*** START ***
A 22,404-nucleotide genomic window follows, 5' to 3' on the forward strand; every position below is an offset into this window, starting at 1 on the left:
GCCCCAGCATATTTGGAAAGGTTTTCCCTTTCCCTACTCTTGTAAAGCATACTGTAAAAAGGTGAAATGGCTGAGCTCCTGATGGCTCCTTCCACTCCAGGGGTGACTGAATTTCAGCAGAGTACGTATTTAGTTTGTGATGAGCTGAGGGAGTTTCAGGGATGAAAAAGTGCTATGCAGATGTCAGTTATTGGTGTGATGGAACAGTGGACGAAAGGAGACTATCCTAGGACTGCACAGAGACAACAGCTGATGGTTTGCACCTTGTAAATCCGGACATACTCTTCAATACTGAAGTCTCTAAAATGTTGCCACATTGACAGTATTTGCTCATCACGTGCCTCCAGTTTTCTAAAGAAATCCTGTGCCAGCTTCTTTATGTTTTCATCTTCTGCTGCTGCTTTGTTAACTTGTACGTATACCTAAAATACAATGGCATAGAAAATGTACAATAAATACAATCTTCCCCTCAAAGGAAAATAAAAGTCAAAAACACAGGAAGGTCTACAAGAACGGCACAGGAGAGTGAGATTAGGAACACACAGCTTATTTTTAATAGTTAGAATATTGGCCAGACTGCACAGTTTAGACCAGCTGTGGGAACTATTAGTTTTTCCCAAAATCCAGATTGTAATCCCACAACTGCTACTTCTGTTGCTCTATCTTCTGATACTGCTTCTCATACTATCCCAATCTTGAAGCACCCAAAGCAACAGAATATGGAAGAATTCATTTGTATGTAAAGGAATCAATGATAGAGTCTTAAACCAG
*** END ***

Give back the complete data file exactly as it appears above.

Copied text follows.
A 22,404-nucleotide genomic window follows, 5' to 3' on the forward strand; every position below is an offset into this window, starting at 1 on the left:
GCCCCAGCATATTTGGAAAGGTTTTCCCTTTCCCTACTCTTGTAAAGCATACTGTAAAAAGGTGAAATGGCTGAGCTCCTGATGGCTCCTTCCACTCCAGGGGTGACTGAATTTCAGCAGAGTACGTATTTAGTTTGTGATGAGCTGAGGGAGTTTCAGGGATGAAAAAGTGCTATGCAGATGTCAGTTATTGGTGTGATGGAACAGTGGACGAAAGGAGACTATCCTAGGACTGCACAGAGACAACAGCTGATGGTTTGCACCTTGTAAATCCGGACATACTCTTCAATACTGAAGTCTCTAAAATGTTGCCACATTGACAGTATTTGCTCATCACGTGCCTCCAGTTTTCTAAAGAAATCCTGTGCCAGCTTCTTTATGTTTTCATCTTCTGCTGCTGCTTTGTTAACTTGTACGTATACCTAAAATACAATGGCATAGAAAATGTACAATAAATACAATCTTCCCCTCAAAGGAAAATAAAAGTCAAAAACACAGGAAGGTCTACAAGAACGGCACAGGAGAGTGAGATTAGGAACACACAGCTTATTTTTAATAGTTAGAATATTGGCCAGACTGCACAGTTTAGACCAGCTGTGGGAACTATTAGTTTTTCCCAAAATCCAGATTGTAATCCCACAACTGCTACTTCTGTTGCTCTATCTTCTGATACTGCTTCTCATACTATCCCAATCTTGAAGCACCCAAAGCAACAGAATATGGAAGAATTCATTTGTATGTAAAGGAATCAATGATAGAGTCTTAAACCAG